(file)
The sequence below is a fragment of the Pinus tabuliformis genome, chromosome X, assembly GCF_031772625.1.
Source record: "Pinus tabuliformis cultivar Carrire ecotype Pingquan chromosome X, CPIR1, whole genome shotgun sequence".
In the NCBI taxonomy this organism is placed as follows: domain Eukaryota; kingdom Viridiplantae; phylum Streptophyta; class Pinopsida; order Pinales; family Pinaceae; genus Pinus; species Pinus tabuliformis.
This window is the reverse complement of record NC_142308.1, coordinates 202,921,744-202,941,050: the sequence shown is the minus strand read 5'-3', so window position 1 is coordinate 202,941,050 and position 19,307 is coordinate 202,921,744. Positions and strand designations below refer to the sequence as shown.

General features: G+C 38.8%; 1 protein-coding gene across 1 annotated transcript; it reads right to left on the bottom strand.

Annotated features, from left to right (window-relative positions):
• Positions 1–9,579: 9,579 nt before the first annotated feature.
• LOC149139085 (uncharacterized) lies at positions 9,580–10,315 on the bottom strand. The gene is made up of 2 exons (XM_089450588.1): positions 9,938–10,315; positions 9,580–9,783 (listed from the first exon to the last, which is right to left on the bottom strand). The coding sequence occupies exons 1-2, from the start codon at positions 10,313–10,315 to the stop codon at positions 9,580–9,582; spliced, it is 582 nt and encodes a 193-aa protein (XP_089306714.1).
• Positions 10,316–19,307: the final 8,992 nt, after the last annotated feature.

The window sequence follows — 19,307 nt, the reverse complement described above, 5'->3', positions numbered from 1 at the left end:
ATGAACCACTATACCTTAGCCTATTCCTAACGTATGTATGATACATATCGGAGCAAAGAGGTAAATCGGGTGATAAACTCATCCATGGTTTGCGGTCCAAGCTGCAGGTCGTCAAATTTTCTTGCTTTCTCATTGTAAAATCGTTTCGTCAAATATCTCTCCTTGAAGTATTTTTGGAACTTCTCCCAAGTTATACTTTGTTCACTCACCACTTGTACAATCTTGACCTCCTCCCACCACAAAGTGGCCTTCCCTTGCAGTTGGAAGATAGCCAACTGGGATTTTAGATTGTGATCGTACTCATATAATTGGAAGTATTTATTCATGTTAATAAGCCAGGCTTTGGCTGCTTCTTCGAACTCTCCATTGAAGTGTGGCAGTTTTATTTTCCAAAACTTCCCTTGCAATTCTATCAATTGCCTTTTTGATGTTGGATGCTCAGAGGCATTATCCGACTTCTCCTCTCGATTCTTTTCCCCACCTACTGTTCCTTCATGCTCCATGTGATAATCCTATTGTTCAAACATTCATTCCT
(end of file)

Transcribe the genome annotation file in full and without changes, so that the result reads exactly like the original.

The sequence below is a fragment of the Pinus tabuliformis genome, chromosome X, assembly GCF_031772625.1.
Source record: "Pinus tabuliformis cultivar Carrire ecotype Pingquan chromosome X, CPIR1, whole genome shotgun sequence".
In the NCBI taxonomy this organism is placed as follows: domain Eukaryota; kingdom Viridiplantae; phylum Streptophyta; class Pinopsida; order Pinales; family Pinaceae; genus Pinus; species Pinus tabuliformis.
This window is the reverse complement of record NC_142308.1, coordinates 202,921,744-202,941,050: the sequence shown is the minus strand read 5'-3', so window position 1 is coordinate 202,941,050 and position 19,307 is coordinate 202,921,744. Positions and strand designations below refer to the sequence as shown.

General features: G+C 38.8%; 1 protein-coding gene across 1 annotated transcript; it reads right to left on the bottom strand.

Annotated features, from left to right (window-relative positions):
• Positions 1–9,579: 9,579 nt before the first annotated feature.
• LOC149139085 (uncharacterized) lies at positions 9,580–10,315 on the bottom strand. The gene is made up of 2 exons (XM_089450588.1): positions 9,938–10,315; positions 9,580–9,783 (listed from the first exon to the last, which is right to left on the bottom strand). The coding sequence occupies exons 1-2, from the start codon at positions 10,313–10,315 to the stop codon at positions 9,580–9,582; spliced, it is 582 nt and encodes a 193-aa protein (XP_089306714.1).
• Positions 10,316–19,307: the final 8,992 nt, after the last annotated feature.

The window sequence follows — 19,307 nt, the reverse complement described above, 5'->3', positions numbered from 1 at the left end:
ATGAACCACTATACCTTAGCCTATTCCTAACGTATGTATGATACATATCGGAGCAAAGAGGTAAATCGGGTGATAAACTCATCCATGGTTTGCGGTCCAAGCTGCAGGTCGTCAAATTTTCTTGCTTTCTCATTGTAAAATCGTTTCGTCAAATATCTCTCCTTGAAGTATTTTTGGAACTTCTCCCAAGTTATACTTTGTTCACTCACCACTTGTACAATCTTGACCTCCTCCCACCACAAAGTGGCCTTCCCTTGCAGTTGGAAGATAGCCAACTGGGATTTTAGATTGTGATCGTACTCATATAATTGGAAGTATTTATTCATGTTAATAAGCCAGGCTTTGGCTGCTTCTTCGAACTCTCCATTGAAGTGTGGCAGTTTTATTTTCCAAAACTTCCCTTGCAATTCTATCAATTGCCTTTTTGATGTTGGATGCTCAGAGGCATTATCCGACTTCTCCTCTCGATTCTTTTCCCCACCTACTGTTCCTTCATGCTCCATGTGATAATCCTATTGTTCAAACATTCATTCCT